Back in the early days of the Angelo Brocato gelato parlor, it was common for customers to queue up on hot summer mornings toting their own pitchers.
“They’d come and get them filled with lemon granita to bring home,” said Arthur Brocato, third-generation proprietor of the business his grandfather first opened in the French Quarter in 1905. “They’d dip their Italian bread in it and that was breakfast.”
That was before the advent of air conditioning. But as summer trudges on, maybe some modern-day New Orleanians can relate to the impulse.
With the mercury rising, hands reach instinctively for something cold, we yearn for chilling refreshments and the prospect of brain freeze starts to sound downright appealing.
The sno-ball stand may be the instinctual oasis in New Orleans, but like the granita – or Italian ice, a simple fresh blend of ice, fruit and sugar – different cultures offer different icy answers to the swelter and these days we have access to more to them. Here are some local examples from traditions around the globe when you need a freeze
Say hello to halo halo
Halo halo translates from Filipino as “mix mix,” which describes the format but can’t hope to capture the exuberance of this dessert, as served up at the Mid-City restaurant Milkfish.
“Back home (in the Philippines) they’re everywhere at these little stands, and people just love them,” said chef Cristina Quackenbush. “Here we call it a Filipino sno-ball so people can picture it.”
The halo halo started with crushed ice imbued with both coconut milk and condensed milk. Adds a slab of avocado ice cream, a scoop of purple yam ice cream and a fringe of toasted coconut and still the halo halo is just getting started. Dig in and there’s a seam of tiny, sweet adzuki red beans and tart agar jellies made from strawberry and durian. On top, slices of velvety flan are somehow along for the ride under more toasty, crunchy, sweet garnishes. It’s a blizzard of flavor – curious, cooling and a lot of fun.
Milkfish, 125 N. Carrollton Ave., (504) 267-4199
Kulfi is sometimes called “Indian ice cream” though this dense, slow-melting dessert has its own distinctively rich flavor, like lightly caramelized milk. Some local Indian restaurants serve a simple dish of the stuff, perhaps garnished with pistachio. But at Desi NOLA Kitchen, a homespun café for Indian and Pakistani food in Kenner, kulfi is worked into a festive dessert drink called falooda. The color of bubble gum and fragrant with the subtle-sweetness of rose water, it’s blended with an icy mishmash of different colored gelatin chunks and grain-sized basil seeds that give a pop like tapioca pearls. It can help tame the potently spicy dishes on the NOLA Desi Kitchen menu, and when served in a plastic cup (complete with dome lid) it’s a handy take-out dessert to help you keep your cool in traffic too.
NOLA Desi Kitchen, 3814 Williams Blvd., Kenner, (504) 352-6400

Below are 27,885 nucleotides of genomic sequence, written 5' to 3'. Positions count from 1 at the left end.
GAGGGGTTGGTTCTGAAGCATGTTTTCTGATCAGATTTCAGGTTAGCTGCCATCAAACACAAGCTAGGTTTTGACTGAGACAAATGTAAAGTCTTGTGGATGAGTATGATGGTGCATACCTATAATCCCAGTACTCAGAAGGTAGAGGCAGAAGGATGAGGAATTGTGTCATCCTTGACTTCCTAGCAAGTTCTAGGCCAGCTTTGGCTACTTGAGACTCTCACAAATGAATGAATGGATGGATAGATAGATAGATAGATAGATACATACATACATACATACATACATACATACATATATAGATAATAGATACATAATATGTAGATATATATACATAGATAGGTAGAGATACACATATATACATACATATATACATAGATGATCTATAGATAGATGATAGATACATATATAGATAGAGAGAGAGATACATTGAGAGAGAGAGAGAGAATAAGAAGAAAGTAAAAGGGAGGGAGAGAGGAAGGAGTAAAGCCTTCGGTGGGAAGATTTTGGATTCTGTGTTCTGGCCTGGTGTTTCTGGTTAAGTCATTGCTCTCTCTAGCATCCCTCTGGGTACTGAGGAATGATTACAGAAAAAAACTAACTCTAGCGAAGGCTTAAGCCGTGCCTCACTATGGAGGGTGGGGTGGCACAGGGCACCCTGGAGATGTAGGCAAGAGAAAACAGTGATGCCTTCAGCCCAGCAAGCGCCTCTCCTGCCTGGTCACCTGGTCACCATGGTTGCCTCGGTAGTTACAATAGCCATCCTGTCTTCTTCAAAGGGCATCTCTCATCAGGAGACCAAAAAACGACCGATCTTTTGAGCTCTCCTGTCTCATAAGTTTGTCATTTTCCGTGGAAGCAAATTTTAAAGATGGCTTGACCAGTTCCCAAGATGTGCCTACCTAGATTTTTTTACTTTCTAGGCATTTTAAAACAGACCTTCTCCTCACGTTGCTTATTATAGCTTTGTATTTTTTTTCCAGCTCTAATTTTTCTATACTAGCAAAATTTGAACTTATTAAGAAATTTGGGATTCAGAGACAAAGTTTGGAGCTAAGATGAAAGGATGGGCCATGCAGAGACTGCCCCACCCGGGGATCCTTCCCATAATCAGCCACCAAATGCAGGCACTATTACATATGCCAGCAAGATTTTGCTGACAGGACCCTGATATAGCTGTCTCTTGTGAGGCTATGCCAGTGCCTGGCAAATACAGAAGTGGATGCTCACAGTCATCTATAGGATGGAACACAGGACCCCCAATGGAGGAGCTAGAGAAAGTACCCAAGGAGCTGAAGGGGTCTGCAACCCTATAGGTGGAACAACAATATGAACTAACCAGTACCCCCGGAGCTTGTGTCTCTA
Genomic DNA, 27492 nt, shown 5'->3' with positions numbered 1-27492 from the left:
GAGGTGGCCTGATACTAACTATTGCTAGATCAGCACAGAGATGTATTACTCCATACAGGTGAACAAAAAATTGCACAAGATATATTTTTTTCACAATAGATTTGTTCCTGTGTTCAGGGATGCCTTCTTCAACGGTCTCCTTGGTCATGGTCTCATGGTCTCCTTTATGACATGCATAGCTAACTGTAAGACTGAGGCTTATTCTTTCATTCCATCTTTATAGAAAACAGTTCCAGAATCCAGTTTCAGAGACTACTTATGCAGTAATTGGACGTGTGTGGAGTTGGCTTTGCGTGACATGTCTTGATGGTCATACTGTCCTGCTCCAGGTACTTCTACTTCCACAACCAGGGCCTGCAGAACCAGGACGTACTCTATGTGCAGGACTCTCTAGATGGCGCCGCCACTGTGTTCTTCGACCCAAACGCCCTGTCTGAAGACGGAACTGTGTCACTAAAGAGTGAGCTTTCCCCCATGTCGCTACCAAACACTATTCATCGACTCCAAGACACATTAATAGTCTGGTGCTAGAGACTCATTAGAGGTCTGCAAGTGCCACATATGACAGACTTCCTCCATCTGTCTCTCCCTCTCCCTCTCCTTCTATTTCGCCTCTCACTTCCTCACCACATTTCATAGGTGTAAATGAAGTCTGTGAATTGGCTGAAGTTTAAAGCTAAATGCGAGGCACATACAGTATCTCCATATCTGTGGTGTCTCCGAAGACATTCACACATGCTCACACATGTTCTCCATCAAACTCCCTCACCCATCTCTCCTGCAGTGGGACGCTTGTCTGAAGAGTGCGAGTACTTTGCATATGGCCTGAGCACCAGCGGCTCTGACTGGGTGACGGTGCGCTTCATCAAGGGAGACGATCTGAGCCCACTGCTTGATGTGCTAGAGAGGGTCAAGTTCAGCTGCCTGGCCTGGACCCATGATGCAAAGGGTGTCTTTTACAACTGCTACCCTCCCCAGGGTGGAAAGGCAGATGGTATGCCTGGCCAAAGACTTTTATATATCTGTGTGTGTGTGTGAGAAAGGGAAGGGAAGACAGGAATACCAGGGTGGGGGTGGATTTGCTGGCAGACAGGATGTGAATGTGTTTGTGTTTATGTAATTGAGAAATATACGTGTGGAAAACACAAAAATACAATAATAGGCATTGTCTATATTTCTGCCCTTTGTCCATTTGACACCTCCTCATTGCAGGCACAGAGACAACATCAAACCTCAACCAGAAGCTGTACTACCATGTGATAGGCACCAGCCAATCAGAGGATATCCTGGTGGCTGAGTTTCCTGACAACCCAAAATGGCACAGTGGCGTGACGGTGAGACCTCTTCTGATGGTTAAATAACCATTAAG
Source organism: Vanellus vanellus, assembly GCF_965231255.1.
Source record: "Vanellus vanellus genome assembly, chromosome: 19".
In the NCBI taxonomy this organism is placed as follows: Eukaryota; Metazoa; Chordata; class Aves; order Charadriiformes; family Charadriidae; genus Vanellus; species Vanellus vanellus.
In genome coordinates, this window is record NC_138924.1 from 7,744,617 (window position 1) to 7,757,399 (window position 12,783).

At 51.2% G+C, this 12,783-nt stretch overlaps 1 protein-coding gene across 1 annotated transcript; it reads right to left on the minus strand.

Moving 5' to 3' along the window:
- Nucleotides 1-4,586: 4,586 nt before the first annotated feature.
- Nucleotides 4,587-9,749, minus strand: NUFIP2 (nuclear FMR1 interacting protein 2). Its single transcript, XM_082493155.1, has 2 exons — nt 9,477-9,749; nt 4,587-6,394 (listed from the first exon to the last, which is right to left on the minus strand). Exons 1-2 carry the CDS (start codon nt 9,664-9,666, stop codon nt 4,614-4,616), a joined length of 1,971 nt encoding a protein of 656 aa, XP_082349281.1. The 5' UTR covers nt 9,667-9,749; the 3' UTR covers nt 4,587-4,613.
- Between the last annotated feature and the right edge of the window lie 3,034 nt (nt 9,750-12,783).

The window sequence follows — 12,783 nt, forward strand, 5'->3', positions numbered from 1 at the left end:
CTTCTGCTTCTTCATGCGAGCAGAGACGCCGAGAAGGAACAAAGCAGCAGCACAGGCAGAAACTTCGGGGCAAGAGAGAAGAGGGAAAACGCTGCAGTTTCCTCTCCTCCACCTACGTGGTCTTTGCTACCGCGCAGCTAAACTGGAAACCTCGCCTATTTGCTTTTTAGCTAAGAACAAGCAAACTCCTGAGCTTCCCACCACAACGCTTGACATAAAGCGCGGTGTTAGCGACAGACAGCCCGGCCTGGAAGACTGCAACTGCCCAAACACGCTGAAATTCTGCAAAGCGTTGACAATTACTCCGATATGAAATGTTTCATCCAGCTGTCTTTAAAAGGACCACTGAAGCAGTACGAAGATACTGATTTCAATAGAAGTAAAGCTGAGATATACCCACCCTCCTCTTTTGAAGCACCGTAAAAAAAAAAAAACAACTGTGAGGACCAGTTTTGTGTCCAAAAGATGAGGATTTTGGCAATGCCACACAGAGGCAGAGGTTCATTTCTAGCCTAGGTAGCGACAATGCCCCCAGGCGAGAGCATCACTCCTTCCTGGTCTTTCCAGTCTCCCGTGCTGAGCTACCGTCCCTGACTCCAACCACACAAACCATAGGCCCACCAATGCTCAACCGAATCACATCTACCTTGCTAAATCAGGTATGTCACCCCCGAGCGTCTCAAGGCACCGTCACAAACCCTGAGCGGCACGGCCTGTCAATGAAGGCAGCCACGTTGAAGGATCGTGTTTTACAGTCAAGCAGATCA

While staples like pho and banh mi are now everyday cravings across New Orleans, Vietnamese desserts remain a little more obscure. At restaurants they’re often displayed in cooler cases by the cash register, sitting in single-serve plastic cups and looking like chunky, gelatinous, sometimes garishly-colored mysteries.
But when I ordered the che ba mau, or three-layer dessert, at Gretna’s venerable Tan Dinh, it arrived at the table after a serious makeover in the kitchen. Layers of minty green gelatin cubes, yellow mung bean paste and lightly sweet mashed red beans striated a parfait glass, over which went a shot of coconut milk as thick as frosting and finally the essential cap of crushed ice. Mixing it all together with a long spoon, it was rich, creamy, icy and refreshing.
This and similar ice-and-bean-based desserts are found at many Vietnamese restaurants, including Rice Paper, the latest in a succession of noodle shops to open in the lobby leading to the Asian foods superstore Hong Kong Market. Rice Paper has also put a more contemporary spin on the form with a crushed ice flan. It sits in a moat of espresso and under a cap of finely-crushed ice – just the right size for a post-shopping snack or an easy dessert.
Tan Dinh, 1705 Lafayette St., Gretna, (504) 361-8008
Rice Paper, 925 Behrman Hwy., Gretna, (504) 393-8883
Icy and spicy
La Morenita Meat Market is a Latin American grocery with a long butcher case full of marinated meats, rafts of chicharron the size of sombreros and its own in-house cafeteria, which functions like a food court of Mexican street snacks. It even has a little nevería, or ice cream parlor, where alongside a cone of tamarind and mamey ice cream you can also get the mangonada. It’s an icy mango dessert with the texture of sorbet, and with a marked resemblance to mango freeze of Jazz Fest fame. But the key addition is a dose of chamoy, a thick, rusty-red, jammy-sweet sauce further spiked with lime and chile for a salty, mildly spicy, mouthwatering savory edge.
La Morenita Meat Market, 2703 Belle Chasse Hwy., Terrytown, (504) 393-5003
Taken for granita
Compared with some of the international exotica above, old-fashioned Italian ice might seem a little plain. But it’s precisely the light, fresh flavor and cooling goodness of a classic Sicilian granita that has endeared it to generations in New Orleans.
“Granita was one of the first things my grandfather made when he opened in the French Quarter,” said Arthur Brocato, whose family business long ago relocated to Mid-City. “He’d go down the street to the French Market and pick out what was in season.”
Brocato’s recipe today is little changed, blending ice, fruit and sugar, and the parlor sticks to a seasonal schedule for special flavors. Peach and cantaloupe are now going strong, pear is on deck and lime granita has made a rare appearance, tasting light as air, tart with citrus and, most important, cold as a glacier.
Angelo Brocato, 214 N. Carrollton Ave., (504) 486-1465
Follow Ian McNulty on Twitter @IanMcNultyNOLA.